Five things you didn't know about human rights in Swaziland

By Lisa Van Wyk South Africa,

When people think of Swaziland, a tiny country bordered by South Africa and Mozambique, they usually focus on its beautiful landscapes. 

But behind all this picturesque beauty lie a few ugly truths. Here are a five things you might not know about Swaziland.

1. Swaziland is the last absolute monarchy in Africa (and one of the last few left on Earth)

The monarchy has ruled largely by decree since 1973. The current king, Mswati III, became King in 1986 at the age of 18. Swaziland’s new constitution came into force in 2006 and includes a Bill of Rights. But these rights are limited in the Constitution and severely restricted in practice, including the rights to freedom of expression, assembly and association. Political parties can exist, but cannot participate in elections.

2. There is little or no freedom of expression.

Media is tightly controlled in Swaziland, with the government controlling both television and radio broadcasting stations. The government also owns one of the only two daily newspapers. The other paper, the Times of Swaziland, has come under increasing pressure. At various times the authorities have summoned its editors or journalists to meetings with the Head of State, and have been told to stop publishing certain weekly columns by critics of government policies. The Nation is Swaziland’s last independent publication, analysing political and social developments in the country. Its editor Bheki Makhubu is currently serving a two year sentence for contempt of court after a grossly unfair trial.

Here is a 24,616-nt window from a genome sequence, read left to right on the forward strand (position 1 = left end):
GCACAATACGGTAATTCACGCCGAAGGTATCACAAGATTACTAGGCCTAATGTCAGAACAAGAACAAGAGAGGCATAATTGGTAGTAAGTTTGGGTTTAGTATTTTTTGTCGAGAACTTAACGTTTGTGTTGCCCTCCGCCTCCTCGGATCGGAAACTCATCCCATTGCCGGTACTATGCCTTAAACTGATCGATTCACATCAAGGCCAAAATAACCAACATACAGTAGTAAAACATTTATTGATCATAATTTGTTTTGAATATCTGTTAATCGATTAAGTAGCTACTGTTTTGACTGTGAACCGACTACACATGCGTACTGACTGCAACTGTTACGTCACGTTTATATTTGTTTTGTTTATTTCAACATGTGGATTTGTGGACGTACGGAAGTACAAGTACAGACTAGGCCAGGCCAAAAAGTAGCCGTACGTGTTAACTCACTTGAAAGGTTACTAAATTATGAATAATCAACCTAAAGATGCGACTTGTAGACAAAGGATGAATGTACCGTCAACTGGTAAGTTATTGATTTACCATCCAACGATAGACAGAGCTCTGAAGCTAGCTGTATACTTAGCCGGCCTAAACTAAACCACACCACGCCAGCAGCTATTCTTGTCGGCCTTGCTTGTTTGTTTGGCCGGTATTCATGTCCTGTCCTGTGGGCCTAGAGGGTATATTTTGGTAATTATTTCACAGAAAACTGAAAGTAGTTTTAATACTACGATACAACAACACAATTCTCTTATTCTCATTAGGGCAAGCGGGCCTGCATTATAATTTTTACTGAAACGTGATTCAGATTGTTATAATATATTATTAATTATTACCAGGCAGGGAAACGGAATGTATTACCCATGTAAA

3. Women are treated as second-class citizens.

Violence against women and girls is a very serious problem, placing them at risk of HIV infection in a country with one of the highest prevalence rates globally. The Sexual Offences and Domestic Violence Bill has been under discussion and consideration by parliament since 2006, with no sign of being implemented anytime soon. There are also no laws against early or forced marriages, and girls as young as 13 can be married under customary law.

4. The king controls most public land.

Over two thirds of the population live in rural areas under the control of Chiefs, who are appointed by the King. People can be evicted from their homes and livelihoods if they or their relatives are perceived to be critical of the royal family or their chief. Two-thirds of the population live below the poverty line and most of them live in rural areas. 

5. Civil and political rights are severely restricted. 

Human rights, trade union and political activists face persistent harassment and are at risk of beatings, arrests, unfair trials on political charges, ill-treatment and torture. The perpetrators of these abuses are almost never brought to justice. Swaziland authorities are actively using the 2008 Suppression of Terrorism Act and the 1938 Sedition and Subversive Activities Act to intimidate activists and restrict key human rights, such as freedom of expression and association. Fourteen people are currently charged under these laws in five separate trials.

For example, on 1 May 2014, the president of the opposition party, PUDEMO, Mario Masuku, and student activist, Maxwell Dlamini, were arrested at a Workers’ Day rally and charged with terrorism and sedition for chanting a slogan and singing a song. They have twice been denied bail during this time. Prison authorities continue to deny Mario Masuku access to the specialised medical care that he needs for his diabetic condition. 

Human rights lawyer, Thulani Maseko, and Nation editor, Bheki Makhubu, were sentenced to two years imprisonment in July 2014 for contempt of court after a grossly unfair trial merely for exercising peacefully their right to freedom of expression.

Amnesty is calling for the immediate repeal or amendment of repressive laws such as the Suppression of Terrorism Act and the Sedition and Subversive Activities Act and the release of all prisoners held solely for exercising their human rights peacefully.

Follow @AmnestySARO on Twitter for more on the human rights situation in Swaziland and how you can take action.